As I researched the raw turkey cake
I checked out Sarah Hardy Cakes on Facebook. It was a difficult day for Sarah and I to meet up virtually, due to time constraints. In the end we fixed up a Facebook
meeting for January 4 at 7.30pm, GMT.
With my curiosity about Sarah Hardy Cakes, Miss Cakehead and the Eat Your Heart Out edible cake art movement whetted, there were many questions I wanted to ask Sarah.
Digital Journalist Eileen Kersey welcomes Sarah Hardy
and initially is curious as to who Sarah is and how her cake making business began.
Eileen - Good evening Sarah, could you tell me a little about yourself?
I'm untrained, but my background is as an artist and sculptor. I have worked on exhibitions, wax work figures for museums, props for theatre and more. I started making cakes when I had children as you can't keep running off to work when you've decided to stay at home and be mum. So here I am !
Eileen - Are you passionate about cake making, and if so where did that come from, your art?
Who doesn't love cake?! My mum didn't teach me to bake it but she taught me how to take pleasure from it, how to enjoy a celebration through food. My cakes are all about celebrations and special occasions. This I am very passionate about. I've always had a real thing about detail and getting things right, whatever art form I'm working in - this goes for the taste and the look of the cakes too. I can actually be a bit of a pain sometimes about detail, things no one else would notice.
Eileen - What made you decide to create weird and wonderful cakes?
That comes from my background as an artist I suppose. I studied sculpture, and then at Goldsmiths too. I just always end up doing things in a slightly grotesquely comic way. I have made lots of weird sculptures and cakes - they have got seen by the public since I met Miss Cakehead of EYHO. She gets you the clients and the gigs where people will see your work.
Eileen - Is the cake making business bucking the trend of economic gloom in the UK?
I imagine lots of people are running businesses that don't make money. Let's face it, if your work doesn't cover the cost of child care then you will stay at home and be happy with the odd few "quid" here and there. Low prices in supermarkets make it harder to make money out of cake making. Small businesses have to charge at the "real" rate. I make a living but it is not easy.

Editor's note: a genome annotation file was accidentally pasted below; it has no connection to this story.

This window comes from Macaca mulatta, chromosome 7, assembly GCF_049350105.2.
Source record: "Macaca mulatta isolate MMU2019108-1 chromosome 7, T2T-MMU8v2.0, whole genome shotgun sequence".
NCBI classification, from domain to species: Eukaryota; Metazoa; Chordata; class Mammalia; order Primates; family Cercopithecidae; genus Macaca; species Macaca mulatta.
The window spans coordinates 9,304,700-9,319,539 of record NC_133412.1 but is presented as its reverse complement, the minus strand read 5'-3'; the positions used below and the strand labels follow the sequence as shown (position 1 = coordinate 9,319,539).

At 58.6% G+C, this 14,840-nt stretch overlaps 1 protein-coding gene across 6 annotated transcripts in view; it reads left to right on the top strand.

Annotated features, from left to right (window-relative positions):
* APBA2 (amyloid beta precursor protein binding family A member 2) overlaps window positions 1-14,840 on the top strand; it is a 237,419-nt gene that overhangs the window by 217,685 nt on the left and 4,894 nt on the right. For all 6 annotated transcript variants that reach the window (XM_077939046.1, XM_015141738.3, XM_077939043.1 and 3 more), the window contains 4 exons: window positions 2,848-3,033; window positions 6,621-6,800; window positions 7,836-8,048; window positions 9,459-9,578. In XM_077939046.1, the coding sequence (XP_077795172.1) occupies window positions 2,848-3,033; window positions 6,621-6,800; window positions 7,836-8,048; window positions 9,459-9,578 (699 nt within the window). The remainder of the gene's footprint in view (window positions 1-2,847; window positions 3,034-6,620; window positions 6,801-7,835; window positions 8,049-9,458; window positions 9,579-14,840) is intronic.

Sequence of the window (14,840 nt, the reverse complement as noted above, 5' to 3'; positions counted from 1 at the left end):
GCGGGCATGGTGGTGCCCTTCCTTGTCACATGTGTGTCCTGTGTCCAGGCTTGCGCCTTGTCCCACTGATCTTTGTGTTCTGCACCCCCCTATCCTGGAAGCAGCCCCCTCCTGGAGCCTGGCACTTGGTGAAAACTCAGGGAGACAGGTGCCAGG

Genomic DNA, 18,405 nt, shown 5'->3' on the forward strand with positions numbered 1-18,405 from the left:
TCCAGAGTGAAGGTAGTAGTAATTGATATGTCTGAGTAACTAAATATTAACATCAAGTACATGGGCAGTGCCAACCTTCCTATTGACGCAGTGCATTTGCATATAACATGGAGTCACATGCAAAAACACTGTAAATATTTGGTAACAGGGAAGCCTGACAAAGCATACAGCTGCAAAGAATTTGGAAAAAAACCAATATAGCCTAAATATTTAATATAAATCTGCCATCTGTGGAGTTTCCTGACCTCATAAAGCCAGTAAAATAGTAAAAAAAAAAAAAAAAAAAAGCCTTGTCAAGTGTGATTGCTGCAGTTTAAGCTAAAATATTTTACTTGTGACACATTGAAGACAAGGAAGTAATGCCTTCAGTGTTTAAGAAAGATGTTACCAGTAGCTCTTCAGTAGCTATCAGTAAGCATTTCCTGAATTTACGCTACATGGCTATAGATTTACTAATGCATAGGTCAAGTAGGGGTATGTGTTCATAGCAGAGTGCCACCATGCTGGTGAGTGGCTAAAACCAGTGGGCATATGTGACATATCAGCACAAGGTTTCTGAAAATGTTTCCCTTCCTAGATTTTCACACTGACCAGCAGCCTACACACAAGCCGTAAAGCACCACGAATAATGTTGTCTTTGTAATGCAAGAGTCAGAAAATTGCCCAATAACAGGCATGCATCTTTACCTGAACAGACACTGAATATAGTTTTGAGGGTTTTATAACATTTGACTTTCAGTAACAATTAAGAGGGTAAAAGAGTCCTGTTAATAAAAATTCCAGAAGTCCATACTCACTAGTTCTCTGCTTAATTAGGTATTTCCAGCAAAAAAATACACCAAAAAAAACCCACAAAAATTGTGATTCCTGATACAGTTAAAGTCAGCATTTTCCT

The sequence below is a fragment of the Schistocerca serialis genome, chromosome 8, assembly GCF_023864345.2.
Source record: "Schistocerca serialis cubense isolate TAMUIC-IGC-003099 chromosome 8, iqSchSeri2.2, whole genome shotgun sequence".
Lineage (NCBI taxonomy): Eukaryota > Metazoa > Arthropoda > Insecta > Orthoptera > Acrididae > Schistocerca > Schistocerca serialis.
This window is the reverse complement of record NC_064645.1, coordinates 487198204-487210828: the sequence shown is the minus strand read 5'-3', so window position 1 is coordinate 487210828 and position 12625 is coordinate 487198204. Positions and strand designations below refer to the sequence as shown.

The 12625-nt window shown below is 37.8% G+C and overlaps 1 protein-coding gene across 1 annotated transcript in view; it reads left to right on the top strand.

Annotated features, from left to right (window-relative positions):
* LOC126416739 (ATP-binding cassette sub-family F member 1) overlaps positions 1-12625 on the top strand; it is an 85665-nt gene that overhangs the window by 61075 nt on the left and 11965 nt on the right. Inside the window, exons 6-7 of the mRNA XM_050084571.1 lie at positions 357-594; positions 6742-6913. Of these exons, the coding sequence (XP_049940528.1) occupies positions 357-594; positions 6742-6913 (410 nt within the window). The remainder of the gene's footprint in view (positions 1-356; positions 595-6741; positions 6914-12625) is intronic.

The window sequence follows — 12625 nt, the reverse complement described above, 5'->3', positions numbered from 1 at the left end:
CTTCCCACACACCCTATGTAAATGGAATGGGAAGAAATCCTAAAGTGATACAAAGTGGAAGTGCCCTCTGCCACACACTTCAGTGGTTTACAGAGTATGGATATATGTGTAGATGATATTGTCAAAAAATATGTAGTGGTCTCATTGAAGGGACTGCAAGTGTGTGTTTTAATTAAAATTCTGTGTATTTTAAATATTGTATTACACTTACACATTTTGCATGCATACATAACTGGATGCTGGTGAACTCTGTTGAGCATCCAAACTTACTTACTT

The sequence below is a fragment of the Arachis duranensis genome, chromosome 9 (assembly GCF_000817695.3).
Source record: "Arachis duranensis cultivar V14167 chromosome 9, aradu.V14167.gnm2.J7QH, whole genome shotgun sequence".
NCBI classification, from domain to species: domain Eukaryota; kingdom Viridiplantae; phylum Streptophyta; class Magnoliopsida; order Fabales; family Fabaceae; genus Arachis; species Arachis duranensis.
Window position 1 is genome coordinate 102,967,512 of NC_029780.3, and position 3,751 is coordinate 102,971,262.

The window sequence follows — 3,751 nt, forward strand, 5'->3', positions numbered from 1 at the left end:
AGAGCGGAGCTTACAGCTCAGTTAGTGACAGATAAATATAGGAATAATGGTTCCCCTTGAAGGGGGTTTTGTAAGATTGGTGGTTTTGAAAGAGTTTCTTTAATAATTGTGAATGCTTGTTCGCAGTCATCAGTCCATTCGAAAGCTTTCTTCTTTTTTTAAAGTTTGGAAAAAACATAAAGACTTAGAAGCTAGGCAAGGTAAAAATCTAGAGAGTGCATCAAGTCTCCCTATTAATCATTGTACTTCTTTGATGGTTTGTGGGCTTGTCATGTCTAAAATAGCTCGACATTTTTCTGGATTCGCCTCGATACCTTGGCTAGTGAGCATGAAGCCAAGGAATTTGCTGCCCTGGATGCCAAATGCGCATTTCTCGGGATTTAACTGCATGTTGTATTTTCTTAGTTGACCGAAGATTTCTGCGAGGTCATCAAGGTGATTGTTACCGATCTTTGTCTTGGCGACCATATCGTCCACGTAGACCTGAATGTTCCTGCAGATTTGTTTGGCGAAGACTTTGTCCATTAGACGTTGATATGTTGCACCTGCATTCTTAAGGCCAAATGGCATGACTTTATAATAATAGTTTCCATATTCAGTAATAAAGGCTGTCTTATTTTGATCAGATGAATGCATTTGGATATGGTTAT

I think cake making is a growing business though. I get people asking me to teach them how, because they want to start their own business. Sadly a lot of businesses work for two years before they realise they are not making money. My business is growing, and that is partly because I have business skills, as well as cake ones.
Eileen - Are your cakes available to purchase outside of the UK, for example by post?
I post my biscuits, and some cakes too, but on the whole fresh cake is best delivered by hand.
Eileen - What is the Eat Your Heart Out edible cake art movement, who is Miss Cakehead and how did you get involved?
Miss Cakehead is a PR person, she curates cake events in the same way one might curate exhibitions. She was a judge on the panel at The Cake & Bake Show in September, where I won the professional competition. The Cake & Bake show was held at Earls Court, London, in 2012, which was its first year, but it was a massive success and they are definitely going to hold it again. It is associated with the Great British Bake Off, popular on UK TV last autumn.
After my success Miss Cakehead contacted me to see if I would like to do 'Eat Your Heart Out' 2012. EYHO '12 was a pop up cake shop in St Barts hospital's Pathology museum, which by the way is an amazing place. It featured anatomically correct cakes that dealt with topics of disease and it was timed to coincide with Halloween. I made maggot therapy cupcakes, lung disease cakes and white chocolate vertebrae with arthritis, amongst other things.
Eileen - What are your hopes and plans for Sarah Hardy Cakes EYHO in the future?
Well EYHO is a collective but the drive behind that is Miss Cakehead
. Personally I am looking forward to starting teaching classes this year and I have some lovely wedding cakes coming up too. My classes will be held here in my own kitchen, in E17 London, and I will be offering classes in people's own homes too. The latter would be good for a group friends who want to learn the art of cake making.
The classes and the cake making should offer me a good balance of the grotesque sculptural work and the very beautiful wedding work.
I'd like to do a book......
Sarah Hardy Cakes
Understandably Sarah is sometimes referred to as cake maker Sarah Hardy but it should be Sarah Hardy Cakes
. She is one busy lady.
Sarah Hardy Cakes can be found at 27 Thorpe Crescent, London, England.